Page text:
All public schools are gender segregated in Jordan, while some private schools are co-ed. Girls’ public schools require uniforms, while the public schools for boys do not. The uniform for female students includes a short dress with a white shirt and pants; females are also allowed to wear jilbabs (a long garment worn by women along with a head scarf).
Returning from Exchange: As the YES program has approval and support from the Ministry of Education, YES students are not required to repeat the year that they missed when they return from the U.S. Additionally, no specific academic requirements are placed on returning YES students. However, students are advised to retake certain academic subjects to authenticate their diploma or YES program certificate.
Mixed Gender Socializing: Teenagers usually socialize in groups and rarely one-on-one, depending on family and community expectations. Maintaining friendships with a member of the opposite sex is generally unaccepted. The extent to which families accept friendships between the opposite sexes depends on the families’ educational, traditional, and religious background.
Friendships: Teenagers in Jordan make friends through school, activities, and neighborhood connections. Teenagers may have many friends at this age, but they always have at least one or two best friends with whom there is continuous communication and a fair amount of trust. Parents are also conscious about their child’s friends. Generally, it is not acceptable to share money with other friends, especially in large amounts.
Communication Styles: Some students are used to direct communication and they find it easier to get straight to the point, while others prefer focusing on the context of a conversation.
Eye Contact: In Jordan, eye contact is an important thing when socializing and talking to others, especially parents. A student’s shyness may affect eye contact, especially when communicating with strangers.
Cultural Norms: In Jordan, time is perceived in a more event-oriented way rather than time-specific. Jordanians like to live in the present moment. Usually people tend to be more flexible when it comes to appointments and deadlines. In Jordan, everyone is expected to behave according to their age. Adults and elderly people demand respect from teenagers and are required to be polite around them. Jordanian teenagers tend to show negative emotions quite freely amongst their peers and family. The space of interaction between two people is less than the space that U.S. students are used to.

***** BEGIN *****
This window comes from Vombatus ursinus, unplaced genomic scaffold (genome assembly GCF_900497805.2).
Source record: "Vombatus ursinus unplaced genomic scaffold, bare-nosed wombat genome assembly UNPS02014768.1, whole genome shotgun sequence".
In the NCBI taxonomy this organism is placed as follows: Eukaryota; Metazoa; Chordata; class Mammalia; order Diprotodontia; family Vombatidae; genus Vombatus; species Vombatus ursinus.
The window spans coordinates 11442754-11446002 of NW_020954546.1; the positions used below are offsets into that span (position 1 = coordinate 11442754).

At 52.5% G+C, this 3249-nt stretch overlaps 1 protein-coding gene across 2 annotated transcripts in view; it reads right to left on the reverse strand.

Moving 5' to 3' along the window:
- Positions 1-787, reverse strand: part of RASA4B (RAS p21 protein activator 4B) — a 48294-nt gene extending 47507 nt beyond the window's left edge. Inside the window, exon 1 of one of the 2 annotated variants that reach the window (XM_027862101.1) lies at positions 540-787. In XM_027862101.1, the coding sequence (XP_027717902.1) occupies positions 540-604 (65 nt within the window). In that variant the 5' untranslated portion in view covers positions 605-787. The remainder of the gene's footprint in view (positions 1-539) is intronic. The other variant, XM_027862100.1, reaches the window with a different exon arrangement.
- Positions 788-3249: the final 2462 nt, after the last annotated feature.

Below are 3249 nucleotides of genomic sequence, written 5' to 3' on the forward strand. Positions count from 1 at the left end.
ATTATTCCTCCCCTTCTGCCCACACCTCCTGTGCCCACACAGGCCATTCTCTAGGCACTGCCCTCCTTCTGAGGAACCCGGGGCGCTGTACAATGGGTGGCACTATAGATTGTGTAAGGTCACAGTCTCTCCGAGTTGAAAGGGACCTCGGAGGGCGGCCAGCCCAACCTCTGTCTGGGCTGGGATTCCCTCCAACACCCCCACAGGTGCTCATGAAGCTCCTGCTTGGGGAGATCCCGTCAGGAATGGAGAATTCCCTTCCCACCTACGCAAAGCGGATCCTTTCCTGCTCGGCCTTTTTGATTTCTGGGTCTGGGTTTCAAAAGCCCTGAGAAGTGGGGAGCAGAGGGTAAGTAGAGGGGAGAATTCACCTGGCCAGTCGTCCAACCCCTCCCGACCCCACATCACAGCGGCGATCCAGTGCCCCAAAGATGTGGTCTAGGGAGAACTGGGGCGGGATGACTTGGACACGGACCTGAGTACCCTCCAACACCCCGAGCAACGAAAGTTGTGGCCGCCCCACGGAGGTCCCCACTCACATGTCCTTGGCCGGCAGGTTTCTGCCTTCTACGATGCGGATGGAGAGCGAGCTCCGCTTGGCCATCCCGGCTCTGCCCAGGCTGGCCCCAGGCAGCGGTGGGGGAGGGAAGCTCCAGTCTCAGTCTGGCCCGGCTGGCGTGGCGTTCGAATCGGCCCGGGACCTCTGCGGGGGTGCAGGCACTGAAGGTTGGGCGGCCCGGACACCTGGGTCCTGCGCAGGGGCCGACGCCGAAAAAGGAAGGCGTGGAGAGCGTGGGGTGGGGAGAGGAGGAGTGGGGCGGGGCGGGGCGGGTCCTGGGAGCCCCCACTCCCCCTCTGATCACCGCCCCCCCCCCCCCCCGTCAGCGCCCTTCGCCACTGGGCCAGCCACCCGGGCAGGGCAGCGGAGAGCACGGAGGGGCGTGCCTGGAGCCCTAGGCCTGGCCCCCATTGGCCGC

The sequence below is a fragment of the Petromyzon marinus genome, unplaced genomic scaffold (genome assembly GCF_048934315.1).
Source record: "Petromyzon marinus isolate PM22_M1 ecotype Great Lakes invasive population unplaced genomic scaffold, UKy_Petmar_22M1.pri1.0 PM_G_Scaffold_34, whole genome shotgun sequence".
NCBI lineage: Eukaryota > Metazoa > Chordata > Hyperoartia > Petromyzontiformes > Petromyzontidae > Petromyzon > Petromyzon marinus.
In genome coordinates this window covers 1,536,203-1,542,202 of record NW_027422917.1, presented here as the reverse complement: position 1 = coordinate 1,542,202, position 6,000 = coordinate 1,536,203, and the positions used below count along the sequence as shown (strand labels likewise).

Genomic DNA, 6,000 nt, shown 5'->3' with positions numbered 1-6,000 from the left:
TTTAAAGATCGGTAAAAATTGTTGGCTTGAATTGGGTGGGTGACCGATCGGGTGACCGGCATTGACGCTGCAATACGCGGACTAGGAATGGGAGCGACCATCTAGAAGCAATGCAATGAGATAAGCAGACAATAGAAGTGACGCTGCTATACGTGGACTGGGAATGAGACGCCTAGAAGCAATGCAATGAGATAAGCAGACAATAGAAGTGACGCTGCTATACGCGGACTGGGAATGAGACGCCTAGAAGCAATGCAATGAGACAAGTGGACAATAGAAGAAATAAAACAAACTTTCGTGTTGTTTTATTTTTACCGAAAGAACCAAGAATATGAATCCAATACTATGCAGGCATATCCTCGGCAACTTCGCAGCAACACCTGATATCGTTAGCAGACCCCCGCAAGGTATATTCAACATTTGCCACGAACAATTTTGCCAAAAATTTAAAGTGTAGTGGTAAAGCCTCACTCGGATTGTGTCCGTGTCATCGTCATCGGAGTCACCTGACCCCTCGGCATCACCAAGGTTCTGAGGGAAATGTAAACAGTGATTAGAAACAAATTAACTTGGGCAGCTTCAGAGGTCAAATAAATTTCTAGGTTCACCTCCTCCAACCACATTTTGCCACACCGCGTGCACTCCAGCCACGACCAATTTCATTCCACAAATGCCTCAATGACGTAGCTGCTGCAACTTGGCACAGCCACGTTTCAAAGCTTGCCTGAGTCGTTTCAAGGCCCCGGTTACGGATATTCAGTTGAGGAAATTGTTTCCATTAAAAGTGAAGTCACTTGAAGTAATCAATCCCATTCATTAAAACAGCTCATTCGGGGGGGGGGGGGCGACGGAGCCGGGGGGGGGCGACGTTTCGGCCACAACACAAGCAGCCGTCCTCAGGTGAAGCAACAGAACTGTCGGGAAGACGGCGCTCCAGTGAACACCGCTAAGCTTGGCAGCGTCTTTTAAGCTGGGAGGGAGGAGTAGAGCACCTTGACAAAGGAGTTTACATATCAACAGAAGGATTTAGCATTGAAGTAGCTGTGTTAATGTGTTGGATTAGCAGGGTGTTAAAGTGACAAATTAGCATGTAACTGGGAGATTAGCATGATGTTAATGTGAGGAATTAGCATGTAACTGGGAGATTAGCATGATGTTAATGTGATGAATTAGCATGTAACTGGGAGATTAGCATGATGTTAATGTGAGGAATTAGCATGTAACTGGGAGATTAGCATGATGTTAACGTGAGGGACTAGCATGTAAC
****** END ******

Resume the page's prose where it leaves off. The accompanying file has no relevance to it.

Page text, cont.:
Religion: Most families encourage their children to attend religious services. Most Christians go to church every Sunday, while some go only on Christmas and Easter. Generally boys go to mosque with their fathers every Friday for prayer; most Muslims also go to mosque on Eid al-Fitr, Eid al-Adha, and during Ramadan. During Ramadan, students fast from sunrise until sunset. Students break their fast with dates, followed by some soup, and then the main course; some students have sandwiches or yogurt before sunrise. Before Eid al-Fitr, which marks the end of Ramadan, students go to buy new clothes. During Eid, some students welcome visitors or go on vacation, and some may receive money from their family members.
Local places of worship, such as mosques and churches, serve as community centers in Jordan. Each member of the community is expected to be engaged in the activities and charity work that their mosque or church organizes.
Holidays: The main observances are Christmas, Easter, Eid al-Adha, and Eid al-Fitr. All schools have holidays between the first and the second semester for two weeks at the end of the year for summer break, which is usually around 3 months long.
Guest Culture: Guests in Jordan are treated with the highest regard as the honoring of a guest stems from Bedouin culture and treatment of guests is viewed as a source of pride for many. It is considered impolite for guests to refuse food as generosity and hospitality are very important; Jordanians will usually offer guests food more than once, even if the guest declines the first time.
Lunch and Diets: Usually one parent is responsible for packing food for their children. Parents also give their children pocket money to buy snacks from school, where there is usually a small kiosk or cafeteria with light lunch options.
From how meals are cooked to the times of the day meals are eaten, Jordanian food culture is very different from American food culture. The diet is mainly based on wheat, rice, vegetables, and meat. In Jordan, meals are intimate, social affairs and everyone is expected to eat from the same communal plater. “Fad diets” are not common in Jordan. Most Muslim Jordanians abide by the halal diet (food that meets the Islamic law standard); pork and alcoholic beverages are not permitted.
Students mostly change their clothes daily, and may wear their clothes twice in one week but not two days in a row. Teenagers are used to changing all of their clothes after taking a shower. Teenagers are used to wearing their clothes until after school, and then they will change into more comfortable clothes when they arrive home, unless they have any outdoor plans or activities. Teenagers must keep their bathrooms clean; generally, they have one large towel and one small towel for their hair and face. Towels are usually replaced every other day.